The Albie Project and ASGA Management promote the importance of the species


Perhaps the most misunderstood fish in the sea, false albacore, or albies, are highly sought after and respected fish in some regions and a bycatch of concern in others. In total, however, recreational anglers took about half a million guided trips in 2021, according to one of NOAA Fisheries’ primary data sources. Despite this demonstrated recreational fishery and existing commercial fisheries, we know very little about albacore from scientific and management perspectives. Partly as a result, there is no federal, regional, or state fisheries management for albies. In other words, there is no formal regulation of this species, no commercial or recreational restrictions – not yet.

The American Saltwater Guides Association (ASGA), a group that prides itself on relying on science to live up to its tagline, “better business through conservation,” hopes to change both of these realities.

Many of the ASGA members are in the “totally addicted” category of albie anglers, as I’m sure some of you are. Their membership consists of fly fishing and fly fishing guides, fishing related businesses and conservation minded anglers. Up in New England and even down through North Carolina, albies are a staple species that offer anglers and businesses tremendous opportunities.

For good reason, too. They swim inshore and are known for their fierce fighting and screaming nature. Trust me, there aren’t many fish out there as exciting, chaotic and frustrating as albies. They are flat out a blast to catch with flying gear.

ASGA clearly understood this interest, love for the species and the opportunities it offers – especially as other key inshore species (striped bass and bluefish) have faltered. So the group launched an acoustic tagging project earlier this summer with key brands including Costa Sunglasses, New England Aquarium, Orsted (an offshore wind developer) and many others. Because of how barren the scientific basis for albites is, any data ASGA gets from the study will be helpful. For example, tagging studies can help scientifically understand nearshore migrations and movements, catch and release mortality estimates, and whether the same fish caught in New England can make it as far as Florida.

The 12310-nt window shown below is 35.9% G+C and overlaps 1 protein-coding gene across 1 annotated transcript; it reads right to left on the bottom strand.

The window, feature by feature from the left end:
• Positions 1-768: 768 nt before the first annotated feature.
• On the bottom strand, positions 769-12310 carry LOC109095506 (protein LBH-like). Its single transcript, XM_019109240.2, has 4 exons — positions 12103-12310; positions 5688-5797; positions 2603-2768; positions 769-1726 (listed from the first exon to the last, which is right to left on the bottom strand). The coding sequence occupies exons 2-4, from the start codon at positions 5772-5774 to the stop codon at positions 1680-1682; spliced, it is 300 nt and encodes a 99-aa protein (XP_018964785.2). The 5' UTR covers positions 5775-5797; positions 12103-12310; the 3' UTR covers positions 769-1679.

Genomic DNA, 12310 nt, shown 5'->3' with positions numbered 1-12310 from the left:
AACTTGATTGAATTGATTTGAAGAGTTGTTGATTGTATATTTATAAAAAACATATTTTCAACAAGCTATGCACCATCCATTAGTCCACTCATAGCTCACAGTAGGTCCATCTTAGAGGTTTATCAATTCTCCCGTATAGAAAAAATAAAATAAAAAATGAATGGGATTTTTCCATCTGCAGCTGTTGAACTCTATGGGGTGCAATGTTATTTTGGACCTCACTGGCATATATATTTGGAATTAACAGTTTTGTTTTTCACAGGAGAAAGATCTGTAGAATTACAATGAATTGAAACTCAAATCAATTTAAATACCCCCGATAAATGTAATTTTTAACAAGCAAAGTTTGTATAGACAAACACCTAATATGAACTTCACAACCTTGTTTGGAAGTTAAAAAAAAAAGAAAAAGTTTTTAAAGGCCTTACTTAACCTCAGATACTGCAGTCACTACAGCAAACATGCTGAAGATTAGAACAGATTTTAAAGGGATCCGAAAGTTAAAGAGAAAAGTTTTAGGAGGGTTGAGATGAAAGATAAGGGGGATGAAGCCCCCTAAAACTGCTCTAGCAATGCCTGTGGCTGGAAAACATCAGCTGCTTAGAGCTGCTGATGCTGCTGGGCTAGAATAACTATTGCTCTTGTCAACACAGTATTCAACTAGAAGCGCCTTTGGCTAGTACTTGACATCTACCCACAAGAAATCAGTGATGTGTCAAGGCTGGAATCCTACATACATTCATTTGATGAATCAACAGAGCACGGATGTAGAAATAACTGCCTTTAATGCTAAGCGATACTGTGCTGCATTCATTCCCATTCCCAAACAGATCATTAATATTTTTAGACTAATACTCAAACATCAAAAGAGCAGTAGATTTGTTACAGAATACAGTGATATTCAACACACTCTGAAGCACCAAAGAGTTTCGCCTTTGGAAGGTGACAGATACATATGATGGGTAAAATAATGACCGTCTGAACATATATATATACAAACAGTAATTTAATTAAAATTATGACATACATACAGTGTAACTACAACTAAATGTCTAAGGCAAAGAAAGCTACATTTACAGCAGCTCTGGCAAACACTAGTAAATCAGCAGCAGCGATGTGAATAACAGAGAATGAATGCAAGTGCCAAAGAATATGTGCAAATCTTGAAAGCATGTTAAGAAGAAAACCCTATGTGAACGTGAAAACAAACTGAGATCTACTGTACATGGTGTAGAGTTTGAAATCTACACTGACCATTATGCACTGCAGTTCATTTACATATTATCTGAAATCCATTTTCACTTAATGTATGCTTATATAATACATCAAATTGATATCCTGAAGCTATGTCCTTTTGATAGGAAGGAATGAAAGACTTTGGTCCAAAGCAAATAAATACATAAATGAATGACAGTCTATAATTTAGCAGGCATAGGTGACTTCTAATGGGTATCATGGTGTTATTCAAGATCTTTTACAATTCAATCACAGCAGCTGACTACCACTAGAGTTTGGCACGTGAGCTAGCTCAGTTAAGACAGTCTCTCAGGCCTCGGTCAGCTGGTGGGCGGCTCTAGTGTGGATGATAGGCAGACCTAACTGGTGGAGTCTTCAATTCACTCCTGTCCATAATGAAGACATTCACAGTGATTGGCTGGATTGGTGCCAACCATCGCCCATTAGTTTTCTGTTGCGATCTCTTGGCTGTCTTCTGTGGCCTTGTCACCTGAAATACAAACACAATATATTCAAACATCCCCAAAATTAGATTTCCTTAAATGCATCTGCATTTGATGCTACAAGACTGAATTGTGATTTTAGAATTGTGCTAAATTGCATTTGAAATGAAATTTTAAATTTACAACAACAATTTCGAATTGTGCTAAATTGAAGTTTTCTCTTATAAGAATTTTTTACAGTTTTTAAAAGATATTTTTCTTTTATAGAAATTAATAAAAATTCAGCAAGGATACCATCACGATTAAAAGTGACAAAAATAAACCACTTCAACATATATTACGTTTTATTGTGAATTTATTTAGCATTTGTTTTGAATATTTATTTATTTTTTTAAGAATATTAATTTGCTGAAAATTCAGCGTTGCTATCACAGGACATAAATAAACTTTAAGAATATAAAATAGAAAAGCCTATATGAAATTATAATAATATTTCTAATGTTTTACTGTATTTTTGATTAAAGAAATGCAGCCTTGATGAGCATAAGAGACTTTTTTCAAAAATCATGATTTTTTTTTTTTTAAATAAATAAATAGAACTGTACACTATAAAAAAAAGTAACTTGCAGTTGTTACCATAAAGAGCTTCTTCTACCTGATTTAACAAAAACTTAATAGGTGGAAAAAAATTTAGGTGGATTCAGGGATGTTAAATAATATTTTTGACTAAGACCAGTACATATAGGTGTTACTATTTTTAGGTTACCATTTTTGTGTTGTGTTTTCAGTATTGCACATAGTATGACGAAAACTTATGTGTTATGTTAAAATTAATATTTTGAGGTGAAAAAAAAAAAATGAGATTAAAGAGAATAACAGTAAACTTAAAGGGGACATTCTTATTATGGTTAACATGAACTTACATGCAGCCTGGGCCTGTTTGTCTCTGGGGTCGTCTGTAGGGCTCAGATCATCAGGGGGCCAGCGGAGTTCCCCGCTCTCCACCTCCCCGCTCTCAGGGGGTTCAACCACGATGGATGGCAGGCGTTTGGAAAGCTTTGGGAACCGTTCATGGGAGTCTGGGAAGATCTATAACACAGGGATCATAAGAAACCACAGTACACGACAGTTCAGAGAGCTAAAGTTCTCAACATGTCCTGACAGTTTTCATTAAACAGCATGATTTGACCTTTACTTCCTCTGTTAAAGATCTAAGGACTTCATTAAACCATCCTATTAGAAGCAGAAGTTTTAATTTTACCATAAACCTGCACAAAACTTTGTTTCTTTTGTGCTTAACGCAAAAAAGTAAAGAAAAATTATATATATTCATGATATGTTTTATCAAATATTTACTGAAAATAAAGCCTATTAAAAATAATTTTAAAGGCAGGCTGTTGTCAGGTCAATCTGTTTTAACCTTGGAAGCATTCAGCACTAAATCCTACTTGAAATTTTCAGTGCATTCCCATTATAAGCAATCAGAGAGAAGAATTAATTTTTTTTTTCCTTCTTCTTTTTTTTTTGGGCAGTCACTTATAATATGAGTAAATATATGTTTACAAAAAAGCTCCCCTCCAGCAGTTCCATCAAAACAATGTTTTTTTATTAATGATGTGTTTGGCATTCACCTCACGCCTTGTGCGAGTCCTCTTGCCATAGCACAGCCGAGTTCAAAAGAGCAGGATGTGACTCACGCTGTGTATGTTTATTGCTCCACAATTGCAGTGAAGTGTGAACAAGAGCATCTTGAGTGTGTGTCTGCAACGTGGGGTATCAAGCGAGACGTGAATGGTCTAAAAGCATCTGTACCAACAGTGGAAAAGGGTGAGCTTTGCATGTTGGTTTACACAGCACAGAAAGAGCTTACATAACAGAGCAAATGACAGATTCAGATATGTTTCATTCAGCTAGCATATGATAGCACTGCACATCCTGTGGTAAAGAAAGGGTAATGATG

This is the type of data needed, or at least preferred, to effectively manage marine fisheries. Thus, ASGA launched a new campaign to officially manage this species under the Magnuson-Stevens Act (federal fisheries law) and to develop precautionary measures to protect this species in the long term. It’s pretty crazy when you think that in this day and age, with all our technology, we’re not managing a species like the false albacore that offers so many opportunities to recreational anglers, as well as the fact that commercial anglers target them. However, there is nothing on the books that would prevent a multi-million pound commercial fishery from emerging if the market price improved or if albies were targeted for other commercial uses such as fishing reduction.

So while there is no albite crisis today that ASGA and others are aware of, there is ample reason to be proactive and preventative so we don’t end up in a worse albite situation the future. To that end, check out ASGA’s Albie campaign page and consider signing their letter – the deadline is Thursday, September 9. Brands such as Costa, Simms, TFO Rods, Cheeky and others are getting involved to encourage proactive albie management. Consider joining the campaign today!

Photos by @Captedzyakfishing and @CaptMikeHolliday.

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